Phill Niblock / Tim Shaw & John Bowers
Phill Niblock is an intermedia artist using music, film, photography, video and computers. He makes thick, loud drones of music, filled with microtones of instrumental timbres which generate many other tones in the performance space. Simultaneously, he presents films / videos which look at the movement of people working, or computer driven black and white abstract images floating through time.
Niblock was born in Indiana in 1933. Since the mid-60's he has been making music and intermedia performances which have been shown at numerous venues around the world, including The Museum of Modern Art, The Wadsworth Atheneum, the Kitchen, the Paris Autumn Festival, Palais des Beaux Arts (Brussels), Institute of Contemporary Art (London), Akademie der Kunste (Berlin), ZKM, Carpenter Center for the Visual Arts at Harvard, World Music Institute at Merkin Hall (NYC). Since 1985, he has been the director of the Experimental Intermedia Foundation in New York where he has been an artist/member since 1968. He is the producer of Music and Intermedia presentations at EI since 1973 (about 1000 performances) and the curator of EI's XI Records label. In 1993 he was part of the formation of an Experimental Intermedia organization in Gent, Belgium - EI v.z.w. Gent - which supports an artist-in-residence house and installations there. Phill Niblock's music is available on the XI, Moikai, Mode and Touch labels. DVDs of films and music are available on the Extreme label, on the Mode Records label, and on the VonArchives label.
Tim Shaw’s practice is concerned with the many ways people listen, specifically how listening environments can be constructed or explored using a diverse range of techniques and technologies. He has a background in recording sound and his practice is anchored in the creative use of field recordings. He is interested in appropriating communication technologies to explore how these devices change the way we experience the world.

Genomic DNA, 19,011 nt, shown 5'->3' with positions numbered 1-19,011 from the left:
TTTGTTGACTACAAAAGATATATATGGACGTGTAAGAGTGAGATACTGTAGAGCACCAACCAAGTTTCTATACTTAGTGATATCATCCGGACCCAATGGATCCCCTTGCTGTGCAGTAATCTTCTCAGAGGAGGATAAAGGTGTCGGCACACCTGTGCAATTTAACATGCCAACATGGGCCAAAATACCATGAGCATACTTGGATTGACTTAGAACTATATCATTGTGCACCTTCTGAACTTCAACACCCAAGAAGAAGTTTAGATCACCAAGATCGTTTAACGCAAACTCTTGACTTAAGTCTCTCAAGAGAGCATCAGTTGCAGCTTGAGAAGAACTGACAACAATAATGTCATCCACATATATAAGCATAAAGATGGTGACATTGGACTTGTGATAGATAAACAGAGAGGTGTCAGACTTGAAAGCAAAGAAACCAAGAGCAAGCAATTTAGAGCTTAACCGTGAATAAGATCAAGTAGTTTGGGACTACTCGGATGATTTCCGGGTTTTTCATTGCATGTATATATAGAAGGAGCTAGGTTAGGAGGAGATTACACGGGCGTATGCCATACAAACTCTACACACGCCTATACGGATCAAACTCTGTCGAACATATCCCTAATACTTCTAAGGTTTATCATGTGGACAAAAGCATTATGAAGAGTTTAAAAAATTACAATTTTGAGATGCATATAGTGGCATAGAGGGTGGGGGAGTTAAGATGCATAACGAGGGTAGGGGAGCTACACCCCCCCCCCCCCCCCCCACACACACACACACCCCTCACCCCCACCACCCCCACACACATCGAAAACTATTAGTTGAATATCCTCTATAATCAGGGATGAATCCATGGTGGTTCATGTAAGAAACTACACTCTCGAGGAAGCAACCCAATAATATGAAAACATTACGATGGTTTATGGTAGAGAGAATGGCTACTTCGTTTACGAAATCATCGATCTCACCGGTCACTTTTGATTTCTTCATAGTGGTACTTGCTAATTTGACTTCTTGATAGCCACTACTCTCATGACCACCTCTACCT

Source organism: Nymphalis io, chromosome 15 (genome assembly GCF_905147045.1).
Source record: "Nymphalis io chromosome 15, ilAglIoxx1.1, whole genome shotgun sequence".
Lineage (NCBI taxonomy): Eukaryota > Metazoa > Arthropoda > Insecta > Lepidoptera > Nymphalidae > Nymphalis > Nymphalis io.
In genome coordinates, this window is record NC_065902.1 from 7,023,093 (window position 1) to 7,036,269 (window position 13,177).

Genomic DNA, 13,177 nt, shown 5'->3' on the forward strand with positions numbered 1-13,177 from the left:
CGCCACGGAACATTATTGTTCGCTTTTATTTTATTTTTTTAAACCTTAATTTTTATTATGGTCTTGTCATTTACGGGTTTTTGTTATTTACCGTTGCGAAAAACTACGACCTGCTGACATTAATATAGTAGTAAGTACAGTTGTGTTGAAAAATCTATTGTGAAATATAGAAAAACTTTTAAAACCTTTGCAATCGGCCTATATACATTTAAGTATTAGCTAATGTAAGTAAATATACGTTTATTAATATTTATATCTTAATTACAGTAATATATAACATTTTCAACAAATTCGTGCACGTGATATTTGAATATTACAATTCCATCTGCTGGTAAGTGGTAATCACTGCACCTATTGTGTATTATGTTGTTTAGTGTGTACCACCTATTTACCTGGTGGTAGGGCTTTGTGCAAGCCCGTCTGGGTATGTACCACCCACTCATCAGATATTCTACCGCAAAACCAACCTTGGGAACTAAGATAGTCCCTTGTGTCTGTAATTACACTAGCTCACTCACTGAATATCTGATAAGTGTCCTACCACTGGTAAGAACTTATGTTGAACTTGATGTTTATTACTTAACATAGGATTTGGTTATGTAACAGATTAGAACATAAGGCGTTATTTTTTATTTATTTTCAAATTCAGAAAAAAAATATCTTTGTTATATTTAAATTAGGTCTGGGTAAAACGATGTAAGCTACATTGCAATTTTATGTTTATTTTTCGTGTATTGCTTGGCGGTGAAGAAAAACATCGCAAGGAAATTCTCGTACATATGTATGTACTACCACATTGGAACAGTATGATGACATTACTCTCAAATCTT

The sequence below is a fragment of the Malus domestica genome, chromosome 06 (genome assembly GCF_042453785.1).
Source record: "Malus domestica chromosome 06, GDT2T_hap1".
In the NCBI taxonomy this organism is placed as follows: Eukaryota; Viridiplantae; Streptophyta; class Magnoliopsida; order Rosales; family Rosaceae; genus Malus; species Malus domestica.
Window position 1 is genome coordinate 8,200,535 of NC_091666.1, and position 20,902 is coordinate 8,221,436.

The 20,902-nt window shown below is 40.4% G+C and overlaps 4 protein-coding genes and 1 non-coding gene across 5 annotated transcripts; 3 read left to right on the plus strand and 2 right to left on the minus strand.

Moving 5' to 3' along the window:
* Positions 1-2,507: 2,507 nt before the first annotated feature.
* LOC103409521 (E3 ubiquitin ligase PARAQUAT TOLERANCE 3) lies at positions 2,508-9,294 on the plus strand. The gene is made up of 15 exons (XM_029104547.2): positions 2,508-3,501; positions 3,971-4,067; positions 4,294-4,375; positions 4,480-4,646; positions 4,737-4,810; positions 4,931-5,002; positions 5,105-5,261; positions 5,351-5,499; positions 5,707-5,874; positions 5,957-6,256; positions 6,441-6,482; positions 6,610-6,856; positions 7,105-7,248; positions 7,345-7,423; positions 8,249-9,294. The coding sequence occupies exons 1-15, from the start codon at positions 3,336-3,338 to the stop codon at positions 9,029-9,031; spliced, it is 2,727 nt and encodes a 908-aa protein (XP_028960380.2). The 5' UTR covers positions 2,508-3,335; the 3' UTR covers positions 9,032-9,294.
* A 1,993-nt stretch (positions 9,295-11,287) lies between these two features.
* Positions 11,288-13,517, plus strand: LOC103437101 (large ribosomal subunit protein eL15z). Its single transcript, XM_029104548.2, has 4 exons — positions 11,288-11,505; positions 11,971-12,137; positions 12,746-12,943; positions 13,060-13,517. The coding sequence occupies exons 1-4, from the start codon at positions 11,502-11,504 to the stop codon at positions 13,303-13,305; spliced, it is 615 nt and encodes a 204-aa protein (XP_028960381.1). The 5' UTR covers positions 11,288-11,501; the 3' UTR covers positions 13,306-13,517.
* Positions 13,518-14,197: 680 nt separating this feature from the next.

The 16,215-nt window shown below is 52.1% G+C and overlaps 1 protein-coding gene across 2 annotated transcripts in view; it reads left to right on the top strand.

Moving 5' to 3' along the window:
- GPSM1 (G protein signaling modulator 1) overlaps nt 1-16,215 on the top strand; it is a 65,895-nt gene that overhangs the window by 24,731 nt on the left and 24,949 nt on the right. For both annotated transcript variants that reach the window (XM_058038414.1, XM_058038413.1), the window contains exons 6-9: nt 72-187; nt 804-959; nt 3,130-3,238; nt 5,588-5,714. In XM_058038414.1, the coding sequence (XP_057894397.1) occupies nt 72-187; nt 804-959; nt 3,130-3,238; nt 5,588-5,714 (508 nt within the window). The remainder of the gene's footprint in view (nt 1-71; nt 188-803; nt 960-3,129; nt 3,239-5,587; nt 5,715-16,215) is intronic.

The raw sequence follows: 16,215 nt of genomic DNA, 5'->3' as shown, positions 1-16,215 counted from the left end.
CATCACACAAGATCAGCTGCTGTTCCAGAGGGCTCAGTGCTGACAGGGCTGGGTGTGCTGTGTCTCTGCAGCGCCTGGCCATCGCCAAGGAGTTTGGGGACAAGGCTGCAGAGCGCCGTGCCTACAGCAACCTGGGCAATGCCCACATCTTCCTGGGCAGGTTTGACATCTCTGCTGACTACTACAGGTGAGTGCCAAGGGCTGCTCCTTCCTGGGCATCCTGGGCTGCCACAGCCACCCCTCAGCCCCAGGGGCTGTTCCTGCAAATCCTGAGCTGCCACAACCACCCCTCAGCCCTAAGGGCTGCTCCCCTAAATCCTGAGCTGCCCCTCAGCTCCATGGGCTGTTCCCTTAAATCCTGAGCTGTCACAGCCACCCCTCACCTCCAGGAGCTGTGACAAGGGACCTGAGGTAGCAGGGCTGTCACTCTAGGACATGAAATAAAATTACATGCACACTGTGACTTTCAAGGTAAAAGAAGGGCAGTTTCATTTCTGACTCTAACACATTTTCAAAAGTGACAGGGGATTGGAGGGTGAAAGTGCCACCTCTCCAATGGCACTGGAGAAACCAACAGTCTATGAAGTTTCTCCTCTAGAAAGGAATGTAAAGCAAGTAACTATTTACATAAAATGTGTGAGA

In performances Tim improvises with field recordings, microphones, modular synthesisers, sculptural loudspeakers and resonant sound objects which, when combined, create layered listening environments. He uses a variety of self-constructed technologies to playback and manipulate his recordings. The unfolding composition incorporates elements of uncertainty and indeterminacy processed through room acoustics, computational systems and networked infrastructures.
He is particularly interested in the relationships between site, sound and technologies. Presenting work through musical performances, installations, walks and site-responsive interventions his practice attempts to expose the mechanics of systems through sound to reveal the hidden aspects of environments and technologies. Tim works as a lecturer in Digital Media at Newcastle University.
He presents work at galleries, festivals, museums, through residencies and cultural events nationally and internationally. Recently his work has been presented at New Ear Festival, New York (2018), History of Bosnia Museum, Sarajevo (2018), ARC, Switzerland (2018), bb15, Linz (2017), Stereolux, Nantes (2016), Baltic, Gateshead (2017), FACT Liverpool (2016), Eastern Bloc, Montreal (2016) and The Wired Lab, New South Wales, Australia (2016).
John Bowers (UK) works with modular synthesisers, home-brew electronics, reconstructions of antique image and sound-making devices, self-made software, field recordings and esoteric sensor systems. He makes performance environments which mix sound, image and gesture at a fundamental material level, sometimes accompanied by spoken text. His practice often combines improvised performance with walking, urban exploration and the investigation of selected sites to conduct research in an imagined discipline he calls ‘mythogeosonics’. He has performed at festivals including the collateral programme of the Venice Biennale, Transmediale/CTM Vorspiel Berlin, Piksel Bergen, Electropixel Nantes, BEAM Uxbridge and Spill Ipswich, and toured with the Rambert Dance Company performing David Tudor’s music to Merce Cunningham’s 'Rainforest'. He contributed to the design of 'The Prayer Companion' - a piece exhibited twice at the Museum Of Modern Art (MoMA), New York, and acquired for their permanent collection. Amongst many musical collaborations, he works with Sten-Olof Hellström, Tim Shaw and in the noise drone band Tonesucker. He helps coordinate the label Onoma Research and works in Culture Lab and Fine Art, Newcastle University.